Increased investor insight into plastic usage can accelerate progress toward circular economy.
Investors have been urged to request specific data and leverage regulatory requirements to apply pressure on plastics users and producers to disclose their strategies and targets in support of progress toward a circular economy.
Regulatory and societal change offer an opportunity for investors to effect real-world change, while securing positive long-term financial outcomes, according to a panel held at the UK Sustainable Investment and Finance Association’s (UKSIF) London Conference this week.
Changes within the plastics industry pose threats to companies which do not implement effective and meaningful change, but can inform investors seeking to incorporate ESG factors into their portfolios, panellists said.
“Investors must and will start looking at how plastic producers are adapting, Are they planning on solving and following a global change scenario? There are undoubtedly cost savings to be had,” said Julia Koskella, associate at SYSTEMIQ, an environmentally focused advisory and investment B-corp.
With demand for recycled plastics growing around 5-7% per year, companies that act sooner will benefit in the wake of impending further changes to regulatory and tax policy.“Undoubtedly, those that lean in and become part of the challenge are set to benefit in the medium and long term, alongside certain incentives in the short term,” she added.
Regulatory initiatives in markets such as Europe and UK are expected to increase the cost of plastic use toward 2030 as part of efforts to reduce pollution and carbon emissions. By preparing early and engaging with policy, speakers said, firms would be able to mitigate future tax costs designed to bring plastic recycling levels in line with required levels. Demand for improved rates of recycled plastic is growing not only because of policy, they said, but also through heightened social awareness and ethical concerns.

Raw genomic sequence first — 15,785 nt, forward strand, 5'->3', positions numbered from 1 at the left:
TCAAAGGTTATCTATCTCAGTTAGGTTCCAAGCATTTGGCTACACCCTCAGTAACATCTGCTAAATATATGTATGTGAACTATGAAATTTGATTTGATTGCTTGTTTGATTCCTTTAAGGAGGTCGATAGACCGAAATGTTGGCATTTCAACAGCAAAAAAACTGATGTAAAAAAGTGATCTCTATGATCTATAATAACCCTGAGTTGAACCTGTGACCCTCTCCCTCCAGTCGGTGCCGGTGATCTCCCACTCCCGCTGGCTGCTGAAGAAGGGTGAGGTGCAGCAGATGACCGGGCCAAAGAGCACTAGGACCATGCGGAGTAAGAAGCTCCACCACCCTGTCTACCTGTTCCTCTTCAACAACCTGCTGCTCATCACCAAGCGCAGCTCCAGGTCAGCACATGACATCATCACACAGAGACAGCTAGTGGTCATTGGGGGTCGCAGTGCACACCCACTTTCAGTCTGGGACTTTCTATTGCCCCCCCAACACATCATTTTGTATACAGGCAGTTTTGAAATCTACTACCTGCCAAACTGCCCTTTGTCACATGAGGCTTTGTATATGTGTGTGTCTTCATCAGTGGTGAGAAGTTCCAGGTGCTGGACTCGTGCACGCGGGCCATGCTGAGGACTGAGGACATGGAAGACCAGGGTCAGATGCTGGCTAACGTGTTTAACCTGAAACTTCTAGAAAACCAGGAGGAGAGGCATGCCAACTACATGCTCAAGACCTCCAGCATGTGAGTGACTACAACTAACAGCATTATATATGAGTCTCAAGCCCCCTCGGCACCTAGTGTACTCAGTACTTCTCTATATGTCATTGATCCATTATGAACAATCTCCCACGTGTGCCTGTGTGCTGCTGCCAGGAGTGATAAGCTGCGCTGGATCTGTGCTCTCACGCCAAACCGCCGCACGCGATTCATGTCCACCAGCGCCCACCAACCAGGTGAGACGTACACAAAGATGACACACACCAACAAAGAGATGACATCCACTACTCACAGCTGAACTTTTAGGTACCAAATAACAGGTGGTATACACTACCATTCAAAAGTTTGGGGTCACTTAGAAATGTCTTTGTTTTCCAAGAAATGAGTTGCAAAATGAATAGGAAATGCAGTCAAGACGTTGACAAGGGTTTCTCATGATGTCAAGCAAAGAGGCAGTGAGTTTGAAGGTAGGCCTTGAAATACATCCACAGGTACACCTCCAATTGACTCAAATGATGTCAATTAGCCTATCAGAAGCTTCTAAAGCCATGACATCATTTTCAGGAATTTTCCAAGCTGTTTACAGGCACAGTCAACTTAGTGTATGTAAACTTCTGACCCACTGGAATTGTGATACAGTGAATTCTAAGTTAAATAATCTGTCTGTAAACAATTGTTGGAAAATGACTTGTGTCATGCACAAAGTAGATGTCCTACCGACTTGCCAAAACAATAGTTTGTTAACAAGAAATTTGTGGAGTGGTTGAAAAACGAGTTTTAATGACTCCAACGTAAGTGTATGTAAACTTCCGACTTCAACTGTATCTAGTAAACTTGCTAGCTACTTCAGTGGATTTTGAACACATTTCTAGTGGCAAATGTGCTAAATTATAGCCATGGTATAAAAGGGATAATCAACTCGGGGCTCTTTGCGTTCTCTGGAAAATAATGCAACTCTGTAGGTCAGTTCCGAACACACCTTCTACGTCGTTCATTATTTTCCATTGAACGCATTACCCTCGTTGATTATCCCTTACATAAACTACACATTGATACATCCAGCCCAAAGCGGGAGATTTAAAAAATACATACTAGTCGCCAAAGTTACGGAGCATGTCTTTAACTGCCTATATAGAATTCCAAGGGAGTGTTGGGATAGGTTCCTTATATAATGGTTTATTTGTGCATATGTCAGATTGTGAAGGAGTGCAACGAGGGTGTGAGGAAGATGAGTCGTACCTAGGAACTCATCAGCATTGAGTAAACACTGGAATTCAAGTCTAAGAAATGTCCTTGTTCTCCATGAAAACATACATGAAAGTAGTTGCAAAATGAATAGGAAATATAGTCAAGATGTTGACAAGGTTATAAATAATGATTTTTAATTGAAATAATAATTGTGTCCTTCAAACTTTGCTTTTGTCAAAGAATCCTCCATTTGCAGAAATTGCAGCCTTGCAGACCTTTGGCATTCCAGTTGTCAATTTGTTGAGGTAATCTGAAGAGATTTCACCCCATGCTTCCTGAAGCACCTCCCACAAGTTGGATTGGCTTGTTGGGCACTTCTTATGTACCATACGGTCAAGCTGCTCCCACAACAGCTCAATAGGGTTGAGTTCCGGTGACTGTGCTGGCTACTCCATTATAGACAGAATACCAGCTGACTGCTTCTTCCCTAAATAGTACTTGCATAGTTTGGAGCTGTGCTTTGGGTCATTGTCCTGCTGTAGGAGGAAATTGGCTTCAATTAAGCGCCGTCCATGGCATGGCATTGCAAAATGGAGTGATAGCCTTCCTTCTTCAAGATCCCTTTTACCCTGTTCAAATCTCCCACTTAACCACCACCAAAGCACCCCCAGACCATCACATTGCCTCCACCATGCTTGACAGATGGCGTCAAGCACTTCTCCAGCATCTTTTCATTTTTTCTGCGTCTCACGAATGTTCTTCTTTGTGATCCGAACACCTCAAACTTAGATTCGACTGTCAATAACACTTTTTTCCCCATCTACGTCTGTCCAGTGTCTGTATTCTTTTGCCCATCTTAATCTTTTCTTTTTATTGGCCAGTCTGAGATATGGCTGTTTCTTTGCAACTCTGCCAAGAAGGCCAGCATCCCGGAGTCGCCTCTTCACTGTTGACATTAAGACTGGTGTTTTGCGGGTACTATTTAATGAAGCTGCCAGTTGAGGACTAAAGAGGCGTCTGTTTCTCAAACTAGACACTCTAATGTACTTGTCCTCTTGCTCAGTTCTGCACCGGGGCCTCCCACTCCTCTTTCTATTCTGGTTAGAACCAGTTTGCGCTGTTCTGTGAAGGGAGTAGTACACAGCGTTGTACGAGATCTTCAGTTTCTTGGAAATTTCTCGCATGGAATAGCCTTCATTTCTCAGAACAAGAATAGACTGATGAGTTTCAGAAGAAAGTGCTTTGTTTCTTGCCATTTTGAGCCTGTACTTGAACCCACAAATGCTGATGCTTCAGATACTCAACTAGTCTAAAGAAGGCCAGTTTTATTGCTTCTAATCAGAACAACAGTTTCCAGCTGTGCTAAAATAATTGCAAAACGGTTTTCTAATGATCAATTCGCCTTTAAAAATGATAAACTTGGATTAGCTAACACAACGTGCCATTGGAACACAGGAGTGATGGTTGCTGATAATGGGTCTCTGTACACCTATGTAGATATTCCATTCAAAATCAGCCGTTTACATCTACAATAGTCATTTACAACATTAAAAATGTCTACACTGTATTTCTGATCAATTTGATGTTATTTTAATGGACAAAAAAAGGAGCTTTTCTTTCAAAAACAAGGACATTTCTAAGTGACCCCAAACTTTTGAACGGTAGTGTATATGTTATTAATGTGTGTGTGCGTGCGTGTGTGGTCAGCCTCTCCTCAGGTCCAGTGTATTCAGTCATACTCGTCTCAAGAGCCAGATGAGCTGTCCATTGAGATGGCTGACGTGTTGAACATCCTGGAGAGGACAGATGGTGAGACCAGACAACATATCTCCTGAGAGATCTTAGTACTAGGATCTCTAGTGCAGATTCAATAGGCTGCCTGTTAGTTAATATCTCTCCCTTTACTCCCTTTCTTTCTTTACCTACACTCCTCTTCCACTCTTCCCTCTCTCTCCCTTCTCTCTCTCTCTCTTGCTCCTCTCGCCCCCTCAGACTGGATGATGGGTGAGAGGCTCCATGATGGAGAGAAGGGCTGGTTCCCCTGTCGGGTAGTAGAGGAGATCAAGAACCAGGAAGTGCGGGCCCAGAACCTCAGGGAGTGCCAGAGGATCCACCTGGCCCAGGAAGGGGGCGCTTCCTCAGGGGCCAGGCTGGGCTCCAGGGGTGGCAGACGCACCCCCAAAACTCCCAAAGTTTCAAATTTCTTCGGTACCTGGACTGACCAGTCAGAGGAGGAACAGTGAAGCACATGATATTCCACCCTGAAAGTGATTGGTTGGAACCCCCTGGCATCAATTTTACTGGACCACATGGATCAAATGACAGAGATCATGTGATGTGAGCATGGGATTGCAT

Toward a circular economy
New regulations such as the EU plastics tax, due to be implemented in January 2021, will increase costs associated with the use of non-recyclable plastics within delivery and production, and may be a big driver in aligning companies toward a circular economy. A similar plastics tax is also planned for the UK. From 2022, firms will be charged 20p per kilogram on packaging that does not contain 30% recycled plastic. The charge that will also extend to imports.
“An increase in regulation will increase the production and distribution costs for fossil fuel-based virgin fibres,” said Sudip Hazra, head of sustainability research at Kepler Cheuvreux.
Juliette Goulet, senior analyst at the Ellen MacArthur Foundation, said only legally-binding rules would bring lasting benefit to consumers, investors and the environment. “Voluntary is not enough. Funding must be made available, and efforts must be unified and standardised – for example via a UN global treaty.”
While many companies are already engaging with methods and technologies to reduce plastic usage or waste within their processes, a lack of standardisation regarding disclosure prevents effective monitoring of production and recycling of plastics. By applying pressure on companies to disclose their methodologies and plans for improving plastic waste rates, investors can take an active role in helping to scale the circular economy, as suggested by Koskella.“Investors should ask direct questions with backed data, ie how much are companies targeting toward alignment? If these companies can’t answer, it may mean that they are not on track.”
Attempts to establish widely-accepted definitions and benchmarks for environmental impact are expected to inform investor choices and help them direct capital accordingly. “The frameworks that are emerging for reporting upon global commitments make the EU taxonomy a very good opportunity for investors to engage upon the circular economy,” stated Sudip Hazra, head of sustainability research at Kepler Cheuvreaux.
The importance of clear and actionable data in relation to effective investment decisions and effecting real-world change was also highlighted by James Phare, CEO at Neural Alpha. Phare indicated that data is a valuable tool for investors to apply direct pressure to companies within the plastics industry and wider economy. “Data can be used to hold companies to account over plastic use and production,” he stated.
By investing in and making use of supply-chain and logistical data, investors can arm themselves with specific points and relevant information when assessing engagement opportunities, and to leverage pressure on disclosure and process, said Phare.